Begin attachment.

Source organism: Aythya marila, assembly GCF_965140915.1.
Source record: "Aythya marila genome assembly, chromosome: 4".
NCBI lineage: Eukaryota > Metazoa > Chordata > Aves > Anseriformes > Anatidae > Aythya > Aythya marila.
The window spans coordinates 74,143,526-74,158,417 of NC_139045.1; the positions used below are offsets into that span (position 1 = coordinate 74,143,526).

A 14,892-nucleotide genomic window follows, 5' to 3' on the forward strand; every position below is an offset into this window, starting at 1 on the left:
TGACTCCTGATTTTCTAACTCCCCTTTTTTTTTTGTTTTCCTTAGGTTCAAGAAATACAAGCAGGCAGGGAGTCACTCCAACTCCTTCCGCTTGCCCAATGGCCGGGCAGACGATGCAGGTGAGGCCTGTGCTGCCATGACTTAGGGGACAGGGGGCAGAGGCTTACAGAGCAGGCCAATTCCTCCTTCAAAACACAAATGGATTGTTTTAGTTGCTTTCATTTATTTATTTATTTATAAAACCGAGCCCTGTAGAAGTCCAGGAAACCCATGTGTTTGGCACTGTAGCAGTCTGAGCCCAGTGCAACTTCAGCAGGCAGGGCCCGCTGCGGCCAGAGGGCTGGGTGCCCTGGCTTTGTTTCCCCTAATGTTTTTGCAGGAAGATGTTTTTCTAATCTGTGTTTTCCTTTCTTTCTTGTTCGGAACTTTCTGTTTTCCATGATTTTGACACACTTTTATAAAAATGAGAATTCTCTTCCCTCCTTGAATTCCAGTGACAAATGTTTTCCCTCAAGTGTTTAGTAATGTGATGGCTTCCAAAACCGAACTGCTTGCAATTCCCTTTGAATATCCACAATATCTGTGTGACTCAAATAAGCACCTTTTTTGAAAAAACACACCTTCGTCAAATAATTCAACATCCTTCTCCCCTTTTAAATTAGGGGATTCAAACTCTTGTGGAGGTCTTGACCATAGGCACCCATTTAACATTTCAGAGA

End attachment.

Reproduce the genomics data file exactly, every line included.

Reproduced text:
Source organism: Aythya marila, assembly GCF_965140915.1.
Source record: "Aythya marila genome assembly, chromosome: 4".
NCBI lineage: Eukaryota > Metazoa > Chordata > Aves > Anseriformes > Anatidae > Aythya > Aythya marila.
The window spans coordinates 74,143,526-74,158,417 of NC_139045.1; the positions used below are offsets into that span (position 1 = coordinate 74,143,526).

A 14,892-nucleotide genomic window follows, 5' to 3' on the forward strand; every position below is an offset into this window, starting at 1 on the left:
TGACTCCTGATTTTCTAACTCCCCTTTTTTTTTTGTTTTCCTTAGGTTCAAGAAATACAAGCAGGCAGGGAGTCACTCCAACTCCTTCCGCTTGCCCAATGGCCGGGCAGACGATGCAGGTGAGGCCTGTGCTGCCATGACTTAGGGGACAGGGGGCAGAGGCTTACAGAGCAGGCCAATTCCTCCTTCAAAACACAAATGGATTGTTTTAGTTGCTTTCATTTATTTATTTATTTATAAAACCGAGCCCTGTAGAAGTCCAGGAAACCCATGTGTTTGGCACTGTAGCAGTCTGAGCCCAGTGCAACTTCAGCAGGCAGGGCCCGCTGCGGCCAGAGGGCTGGGTGCCCTGGCTTTGTTTCCCCTAATGTTTTTGCAGGAAGATGTTTTTCTAATCTGTGTTTTCCTTTCTTTCTTGTTCGGAACTTTCTGTTTTCCATGATTTTGACACACTTTTATAAAAATGAGAATTCTCTTCCCTCCTTGAATTCCAGTGACAAATGTTTTCCCTCAAGTGTTTAGTAATGTGATGGCTTCCAAAACCGAACTGCTTGCAATTCCCTTTGAATATCCACAATATCTGTGTGACTCAAATAAGCACCTTTTTTGAAAAAACACACCTTCGTCAAATAATTCAACATCCTTCTCCCCTTTTAAATTAGGGGATTCAAACTCTTGTGGAGGTCTTGACCATAGGCACCCATTTAACATTTCAGAGA